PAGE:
1
$\begingroup$

I am using the project jerzy to run a Two-sample Kolmogorov-Smirnov test in Javascript, regarding another question I asked on stats.SE: Timing attacks: When the time to complete two different tasks are statistically indistinguishable.

Not knowing anything about statistics, I would be grateful for some assistance interpreting the results. The code for the test being run is on Github (pieterprovoost/jerzy).

I am in particular running the test like this (and the numbers are contrived):

 var diff = [750, 740, 790]; // array of nanosecond results
 var equal = [750, 610, 960]; 
 results.diff = new jerzy.Vector(diff);
 results.equal = new jerzy.Vector(equal);
 var ks = new jerzy.Nonparametric.kolmogorovSmirnov(diff, equal);
 console.log(ks);

The output I get from the real data is something along the lines of:

 { d: 0.032657926102502954,
   ks: 0.6660700343005954,
   p: 0.7667168595417211 }

In the real tests the diff and equal are arrays of nanosecond timings. I would like to establish with some confidence that the arrays are effectively from the same distribution, with a difference of around 15ns.

How would one interpret the above result of the kolmogorovSmirnov function of jerzy, in terms of how strongly one might state the probability and confidence that the two arrays are from the same distribution?

$\endgroup$
4
$\begingroup$

The null hypothesis of the two-sample Kolmogorov–Smirnov test is that the two datasets are coming from the same distribution. The test is essentially trying to reject the null hypothesis, and, if it fails to do so, the alternative hypothesis is accepted.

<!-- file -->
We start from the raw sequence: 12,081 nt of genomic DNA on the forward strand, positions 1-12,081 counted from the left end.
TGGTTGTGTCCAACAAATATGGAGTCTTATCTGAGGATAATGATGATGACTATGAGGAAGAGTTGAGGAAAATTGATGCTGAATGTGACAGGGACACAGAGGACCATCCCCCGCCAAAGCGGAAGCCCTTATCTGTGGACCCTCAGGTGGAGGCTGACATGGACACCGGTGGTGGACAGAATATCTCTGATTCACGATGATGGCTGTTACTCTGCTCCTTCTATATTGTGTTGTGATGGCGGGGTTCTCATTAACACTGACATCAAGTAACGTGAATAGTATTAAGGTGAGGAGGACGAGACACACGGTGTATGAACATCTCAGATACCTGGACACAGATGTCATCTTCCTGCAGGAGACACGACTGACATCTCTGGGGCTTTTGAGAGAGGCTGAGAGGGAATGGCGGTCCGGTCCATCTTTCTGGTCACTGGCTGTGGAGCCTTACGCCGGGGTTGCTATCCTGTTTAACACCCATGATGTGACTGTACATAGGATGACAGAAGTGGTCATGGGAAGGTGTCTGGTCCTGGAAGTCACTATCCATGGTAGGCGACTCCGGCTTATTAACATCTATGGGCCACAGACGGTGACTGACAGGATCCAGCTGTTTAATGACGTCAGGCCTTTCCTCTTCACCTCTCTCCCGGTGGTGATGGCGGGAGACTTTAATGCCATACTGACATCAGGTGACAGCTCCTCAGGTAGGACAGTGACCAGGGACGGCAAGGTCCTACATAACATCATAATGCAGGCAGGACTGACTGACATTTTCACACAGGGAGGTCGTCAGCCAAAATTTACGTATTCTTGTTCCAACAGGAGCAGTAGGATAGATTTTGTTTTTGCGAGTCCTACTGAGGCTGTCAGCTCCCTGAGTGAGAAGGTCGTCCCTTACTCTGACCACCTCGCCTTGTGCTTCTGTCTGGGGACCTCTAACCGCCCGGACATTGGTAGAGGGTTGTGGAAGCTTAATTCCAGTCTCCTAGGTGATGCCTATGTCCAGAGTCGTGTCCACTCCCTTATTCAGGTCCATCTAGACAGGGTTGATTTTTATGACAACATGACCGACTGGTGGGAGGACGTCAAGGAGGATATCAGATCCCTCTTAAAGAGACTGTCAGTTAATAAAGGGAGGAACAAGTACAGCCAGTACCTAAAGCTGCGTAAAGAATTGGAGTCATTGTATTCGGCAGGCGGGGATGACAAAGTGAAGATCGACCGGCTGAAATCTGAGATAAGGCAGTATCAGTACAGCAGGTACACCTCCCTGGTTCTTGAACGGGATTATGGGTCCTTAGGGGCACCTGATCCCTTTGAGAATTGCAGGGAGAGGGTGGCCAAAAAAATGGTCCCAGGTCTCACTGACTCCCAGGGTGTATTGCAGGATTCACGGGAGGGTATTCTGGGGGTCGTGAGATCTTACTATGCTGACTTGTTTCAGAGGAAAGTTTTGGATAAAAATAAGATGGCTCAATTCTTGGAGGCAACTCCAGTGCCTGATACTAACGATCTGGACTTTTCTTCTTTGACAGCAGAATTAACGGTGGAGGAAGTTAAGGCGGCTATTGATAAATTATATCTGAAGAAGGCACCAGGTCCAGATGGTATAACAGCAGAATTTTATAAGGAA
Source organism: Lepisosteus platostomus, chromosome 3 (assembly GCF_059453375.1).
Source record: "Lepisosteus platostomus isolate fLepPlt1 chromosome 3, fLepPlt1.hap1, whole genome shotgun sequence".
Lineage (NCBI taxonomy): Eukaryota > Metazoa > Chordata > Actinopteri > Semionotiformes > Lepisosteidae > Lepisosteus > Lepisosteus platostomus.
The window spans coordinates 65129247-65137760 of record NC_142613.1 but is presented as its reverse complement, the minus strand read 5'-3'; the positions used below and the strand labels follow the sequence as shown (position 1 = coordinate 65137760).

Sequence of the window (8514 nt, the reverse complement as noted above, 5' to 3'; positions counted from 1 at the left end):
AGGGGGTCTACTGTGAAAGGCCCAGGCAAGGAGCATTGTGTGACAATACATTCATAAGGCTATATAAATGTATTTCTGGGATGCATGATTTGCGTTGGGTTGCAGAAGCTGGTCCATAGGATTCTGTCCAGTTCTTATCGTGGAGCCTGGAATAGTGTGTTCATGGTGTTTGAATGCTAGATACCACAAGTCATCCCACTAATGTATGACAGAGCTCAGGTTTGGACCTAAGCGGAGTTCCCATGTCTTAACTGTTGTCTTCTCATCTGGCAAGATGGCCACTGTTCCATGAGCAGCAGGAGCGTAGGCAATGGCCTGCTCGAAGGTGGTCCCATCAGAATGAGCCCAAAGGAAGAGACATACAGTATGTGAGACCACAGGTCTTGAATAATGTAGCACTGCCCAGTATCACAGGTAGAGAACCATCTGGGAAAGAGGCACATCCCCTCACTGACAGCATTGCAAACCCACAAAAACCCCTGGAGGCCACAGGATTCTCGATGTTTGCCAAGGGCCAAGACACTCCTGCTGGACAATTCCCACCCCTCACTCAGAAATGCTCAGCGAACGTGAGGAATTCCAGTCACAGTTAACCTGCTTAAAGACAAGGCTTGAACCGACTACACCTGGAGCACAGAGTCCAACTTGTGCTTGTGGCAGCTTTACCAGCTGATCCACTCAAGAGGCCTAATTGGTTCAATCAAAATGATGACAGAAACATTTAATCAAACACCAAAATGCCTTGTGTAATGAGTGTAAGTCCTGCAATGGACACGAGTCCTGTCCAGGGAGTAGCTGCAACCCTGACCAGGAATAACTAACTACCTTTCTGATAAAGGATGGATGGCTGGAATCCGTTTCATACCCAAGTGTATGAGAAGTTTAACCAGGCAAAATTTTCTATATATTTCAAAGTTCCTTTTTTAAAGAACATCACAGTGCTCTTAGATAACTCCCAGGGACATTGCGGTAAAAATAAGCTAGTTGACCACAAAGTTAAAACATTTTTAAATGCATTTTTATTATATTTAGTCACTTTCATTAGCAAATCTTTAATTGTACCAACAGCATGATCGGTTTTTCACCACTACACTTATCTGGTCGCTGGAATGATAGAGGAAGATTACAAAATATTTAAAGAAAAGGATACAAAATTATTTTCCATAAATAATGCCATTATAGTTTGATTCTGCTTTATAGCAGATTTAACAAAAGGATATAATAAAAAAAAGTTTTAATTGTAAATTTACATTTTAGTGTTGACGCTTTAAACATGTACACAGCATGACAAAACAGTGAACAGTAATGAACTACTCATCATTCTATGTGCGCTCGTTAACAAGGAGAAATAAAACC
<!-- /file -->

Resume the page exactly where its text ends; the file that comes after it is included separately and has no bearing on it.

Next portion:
The decision (to reject the null hypothesis) is based on the p-value computed for the given data; this is what the $p$ attribute of your JavaScript object stands for. Before performing the test, one typically decides on the significance level suitable for the problem at hand; this level is conventionally denoted by $\alpha$ and quite often chosen to be 0.05. Then the null hypothesis is rejected if

$$ \alpha \geq p. $$

So, in your case, the test, having at its disposal only three points in each dataset, has failed to reject the null hypothesis at significance level 0.05. In order to reject the hypothesis, the test might need more points.

The $d$ attribute provided by jerzy is the uniform distance (maximal pointwise distance) between the empirical CDFs computed for the two datasets, and $ks$ is $d$ multiplied by a factor related to the two-sample Kolmogorov–Smirnov test.

Lastly, the Kolmogorov–Smirnov test does not provide any confidence intervals that you are asking for. Some other test might be better suited if you need confidence intervals.

$\endgroup$
  • $\begingroup$ Many thanks @Ivan. So the p value is the ordinary kind - good to know (not sure why I'd have expected otherwise...). I am still hazy on the d and ks attributes - as soon as I figure them out I'll likely mark this answer as correct; that said, I believe it would improve this answer if their explanation was expanded upon, too. Cheers $\endgroup$ – Brian M. Hunt Feb 18 '15 at 16:35

Your Answer

By clicking “Post Your Answer”, you agree to our terms of service, privacy policy and cookie policy

Not the answer you're looking for? Browse other questions tagged or ask your own question.